Patrice Arent: Monument designations in a changing world

National monuments do not have to be a zero-sum game.

(Leah Hogsten | Tribune file photo) Comb Ridge in Bears Ears National Monument.

“Stroke of a pen” national monument designations tend to evoke intense reactions from many Utahns, as we saw when the two most recent national monuments were designated in our state.

There were powerful reasons to create the monuments, and strong arguments to reduce their original size. Today, however, our economic opportunities are changing. This is where Utah finds itself now and it is through this new lens that we need to re-examine the Grand Staircase-Escalante and Bears Ears National Monuments.

Both monuments protect many objects and sites of historic and scientific value, while also providing world-class recreation opportunities and solace for many Americans seeking the quiet beauty found in these areas. On Dec. 4, 2017, President Donald Trump drastically reduced the size of these monuments — an unprecedented step that is still being reviewed by federal courts. Not only were many important ancestral, cultural, conservation and recreation areas removed from protection when the monuments were downsized, but some key economic prospects for nearby communities were also undermined.

It is likely, however, that there will be changes in the future. On his first day in office, President Joe Biden directed the Department of the Interior to review the boundaries of Grand Staircase-Escalante and Bears Ears National Monuments.

Right now, demand for outdoor access is expanding, supercharged by the pandemic, as more people want to visit and live in scenic, rural places. This is a long-term trend that is gaining speed as working from home becomes the norm for many Americans.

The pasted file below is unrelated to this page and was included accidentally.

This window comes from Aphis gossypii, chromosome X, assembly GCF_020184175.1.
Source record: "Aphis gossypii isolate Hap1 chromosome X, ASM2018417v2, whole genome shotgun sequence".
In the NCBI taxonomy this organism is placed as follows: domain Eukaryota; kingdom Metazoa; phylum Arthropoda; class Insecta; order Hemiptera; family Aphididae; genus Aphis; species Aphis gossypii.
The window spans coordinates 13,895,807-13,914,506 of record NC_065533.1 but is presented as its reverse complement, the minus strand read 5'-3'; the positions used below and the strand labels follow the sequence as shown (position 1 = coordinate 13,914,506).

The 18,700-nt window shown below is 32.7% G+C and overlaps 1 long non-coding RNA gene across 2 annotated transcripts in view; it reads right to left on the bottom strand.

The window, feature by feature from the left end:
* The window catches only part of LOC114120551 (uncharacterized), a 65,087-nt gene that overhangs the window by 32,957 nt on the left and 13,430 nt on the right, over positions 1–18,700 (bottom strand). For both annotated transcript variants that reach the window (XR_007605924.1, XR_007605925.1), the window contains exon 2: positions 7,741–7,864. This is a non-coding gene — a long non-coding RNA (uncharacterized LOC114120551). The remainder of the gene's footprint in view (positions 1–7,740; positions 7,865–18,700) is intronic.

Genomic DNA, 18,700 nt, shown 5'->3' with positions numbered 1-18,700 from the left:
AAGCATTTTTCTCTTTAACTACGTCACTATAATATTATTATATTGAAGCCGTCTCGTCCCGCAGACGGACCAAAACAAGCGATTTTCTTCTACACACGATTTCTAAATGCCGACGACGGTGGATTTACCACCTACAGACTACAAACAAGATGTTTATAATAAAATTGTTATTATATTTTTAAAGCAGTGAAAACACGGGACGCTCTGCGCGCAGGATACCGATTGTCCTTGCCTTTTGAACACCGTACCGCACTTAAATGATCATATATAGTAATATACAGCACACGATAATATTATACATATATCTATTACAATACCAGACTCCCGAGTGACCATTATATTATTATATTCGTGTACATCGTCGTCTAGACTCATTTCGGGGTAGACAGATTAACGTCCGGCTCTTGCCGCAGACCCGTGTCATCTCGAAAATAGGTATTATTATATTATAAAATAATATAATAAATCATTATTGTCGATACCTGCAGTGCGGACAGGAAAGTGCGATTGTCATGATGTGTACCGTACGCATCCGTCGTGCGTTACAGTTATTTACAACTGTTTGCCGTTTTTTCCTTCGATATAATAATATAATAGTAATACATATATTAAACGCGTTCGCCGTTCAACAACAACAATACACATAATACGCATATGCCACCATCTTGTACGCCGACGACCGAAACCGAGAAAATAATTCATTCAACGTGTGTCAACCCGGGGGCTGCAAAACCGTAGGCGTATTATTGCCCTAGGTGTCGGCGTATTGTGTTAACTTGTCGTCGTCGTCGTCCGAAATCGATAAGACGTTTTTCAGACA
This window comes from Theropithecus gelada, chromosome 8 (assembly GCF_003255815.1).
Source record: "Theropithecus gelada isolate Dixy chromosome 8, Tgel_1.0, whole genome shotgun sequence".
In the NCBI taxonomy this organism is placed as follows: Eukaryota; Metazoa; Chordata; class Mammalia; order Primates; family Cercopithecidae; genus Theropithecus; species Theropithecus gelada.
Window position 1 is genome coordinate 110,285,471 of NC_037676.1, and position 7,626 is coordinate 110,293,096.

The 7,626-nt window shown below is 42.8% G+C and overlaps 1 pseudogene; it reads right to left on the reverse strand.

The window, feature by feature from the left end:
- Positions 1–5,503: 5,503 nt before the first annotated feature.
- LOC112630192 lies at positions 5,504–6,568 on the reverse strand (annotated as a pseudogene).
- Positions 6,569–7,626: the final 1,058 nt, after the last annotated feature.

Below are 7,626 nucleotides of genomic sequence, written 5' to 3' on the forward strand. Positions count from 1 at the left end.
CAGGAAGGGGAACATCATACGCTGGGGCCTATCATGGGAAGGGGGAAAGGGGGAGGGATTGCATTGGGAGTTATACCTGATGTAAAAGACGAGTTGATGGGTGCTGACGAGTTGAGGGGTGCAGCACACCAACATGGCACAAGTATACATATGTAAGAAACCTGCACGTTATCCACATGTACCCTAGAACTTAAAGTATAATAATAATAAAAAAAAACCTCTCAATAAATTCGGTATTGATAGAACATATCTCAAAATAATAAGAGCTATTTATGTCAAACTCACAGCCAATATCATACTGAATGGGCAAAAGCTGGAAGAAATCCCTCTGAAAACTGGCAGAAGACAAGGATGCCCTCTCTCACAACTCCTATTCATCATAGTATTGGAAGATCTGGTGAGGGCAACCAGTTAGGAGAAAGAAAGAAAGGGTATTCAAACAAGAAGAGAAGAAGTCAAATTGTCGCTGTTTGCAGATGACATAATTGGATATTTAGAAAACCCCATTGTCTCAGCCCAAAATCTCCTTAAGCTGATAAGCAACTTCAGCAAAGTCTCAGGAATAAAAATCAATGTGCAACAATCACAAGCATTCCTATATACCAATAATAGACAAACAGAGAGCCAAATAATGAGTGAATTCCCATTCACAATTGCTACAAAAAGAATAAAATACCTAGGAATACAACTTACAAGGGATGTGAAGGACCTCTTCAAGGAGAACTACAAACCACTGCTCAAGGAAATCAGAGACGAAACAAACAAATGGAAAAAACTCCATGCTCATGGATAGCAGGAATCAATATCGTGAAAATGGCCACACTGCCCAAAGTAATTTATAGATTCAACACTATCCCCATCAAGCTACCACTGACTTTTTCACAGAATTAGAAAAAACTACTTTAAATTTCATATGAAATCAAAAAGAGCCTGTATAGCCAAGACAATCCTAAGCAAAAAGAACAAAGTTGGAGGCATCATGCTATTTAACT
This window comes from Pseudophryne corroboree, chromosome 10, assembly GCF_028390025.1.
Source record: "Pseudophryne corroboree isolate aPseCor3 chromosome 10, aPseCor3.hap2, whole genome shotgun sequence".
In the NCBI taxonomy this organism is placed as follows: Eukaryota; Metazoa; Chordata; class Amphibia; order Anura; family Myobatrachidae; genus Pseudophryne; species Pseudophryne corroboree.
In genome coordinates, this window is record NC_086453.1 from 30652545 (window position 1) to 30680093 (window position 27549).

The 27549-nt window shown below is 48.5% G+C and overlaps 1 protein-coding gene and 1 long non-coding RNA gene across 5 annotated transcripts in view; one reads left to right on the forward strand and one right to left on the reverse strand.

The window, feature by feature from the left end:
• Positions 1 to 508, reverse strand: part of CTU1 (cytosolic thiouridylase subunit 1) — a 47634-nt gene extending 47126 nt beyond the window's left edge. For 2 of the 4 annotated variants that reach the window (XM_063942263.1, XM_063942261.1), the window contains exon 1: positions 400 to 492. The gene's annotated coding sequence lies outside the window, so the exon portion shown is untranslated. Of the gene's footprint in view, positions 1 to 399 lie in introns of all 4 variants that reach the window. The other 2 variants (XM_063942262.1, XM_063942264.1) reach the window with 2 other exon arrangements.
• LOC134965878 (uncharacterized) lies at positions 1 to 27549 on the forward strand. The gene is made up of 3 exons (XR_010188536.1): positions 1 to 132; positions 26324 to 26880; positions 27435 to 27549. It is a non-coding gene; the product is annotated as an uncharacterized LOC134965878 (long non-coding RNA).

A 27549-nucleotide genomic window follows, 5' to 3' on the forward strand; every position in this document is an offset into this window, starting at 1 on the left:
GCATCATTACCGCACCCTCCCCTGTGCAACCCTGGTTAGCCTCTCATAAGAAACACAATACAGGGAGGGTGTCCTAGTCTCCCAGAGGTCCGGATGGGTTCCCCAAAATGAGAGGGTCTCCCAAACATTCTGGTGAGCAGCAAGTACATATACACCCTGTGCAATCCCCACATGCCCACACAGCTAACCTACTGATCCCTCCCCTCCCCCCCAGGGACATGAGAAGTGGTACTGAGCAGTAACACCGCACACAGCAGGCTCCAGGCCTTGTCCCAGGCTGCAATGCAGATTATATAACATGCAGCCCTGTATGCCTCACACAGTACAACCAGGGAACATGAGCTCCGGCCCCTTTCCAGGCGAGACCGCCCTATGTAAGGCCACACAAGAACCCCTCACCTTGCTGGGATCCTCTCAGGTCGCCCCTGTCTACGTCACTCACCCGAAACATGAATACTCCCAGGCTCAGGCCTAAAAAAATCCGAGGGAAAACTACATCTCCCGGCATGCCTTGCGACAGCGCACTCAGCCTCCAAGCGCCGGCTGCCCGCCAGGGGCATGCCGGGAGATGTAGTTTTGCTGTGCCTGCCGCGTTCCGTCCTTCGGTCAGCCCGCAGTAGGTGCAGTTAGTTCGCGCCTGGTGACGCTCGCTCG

Economists call it growth in the footloose economy — people who can work wherever they choose. Many communities with access to public lands are seeing revenue not just from tourism, but from quality-of-life recruits who are bringing their businesses to rural areas. Many Utahns, including professionals, retirees, and entrepreneurs, are looking for places where they can hike, bike, hunt and fish — not just on weekends and vacation — but on breaks during the day. And young people raised in these communities are looking for good jobs that won’t require them to leave their home towns.

One significant advantage of national monument designation is it provides free marketing that helps brand remote rural areas, giving them a unique identity and a reason for people to visit. Through careful planning, with input from state and local elected officials, communities can maintain their traditional authenticity, protect sacred and scenic treasures, preserve cowboy culture and manage visitors and new residents in a way that benefits everyone. And while change is challenging, we have the chance to shape our future and create the kinds of communities where more people want to live.

National monument designation does not have to be a zero-sum proposition. We can sustain and grow our rural communities, preserve our history, protect traditional lifestyles, and pursue new economies, without one goal having to come at the expense of another. The likely reinstatement of the original boundaries for both Grand Staircase-Escalante and Bears Ears National Monuments provides significant economic opportunities for the communities in those regions.

By sharing these special places with visitors and newcomers, as well as celebrating our outdoor lifestyles, rural Utah has an opportunity to use these special landscapes to prosper and advance in the 21st century.

Patrice Arent

Patrice Arent recently completed 20 years as a member of the Utah Senate and House of Representatives. She helps manage the Boulder Mountain Lodge, a business that her family co-owns in Boulder, UT.

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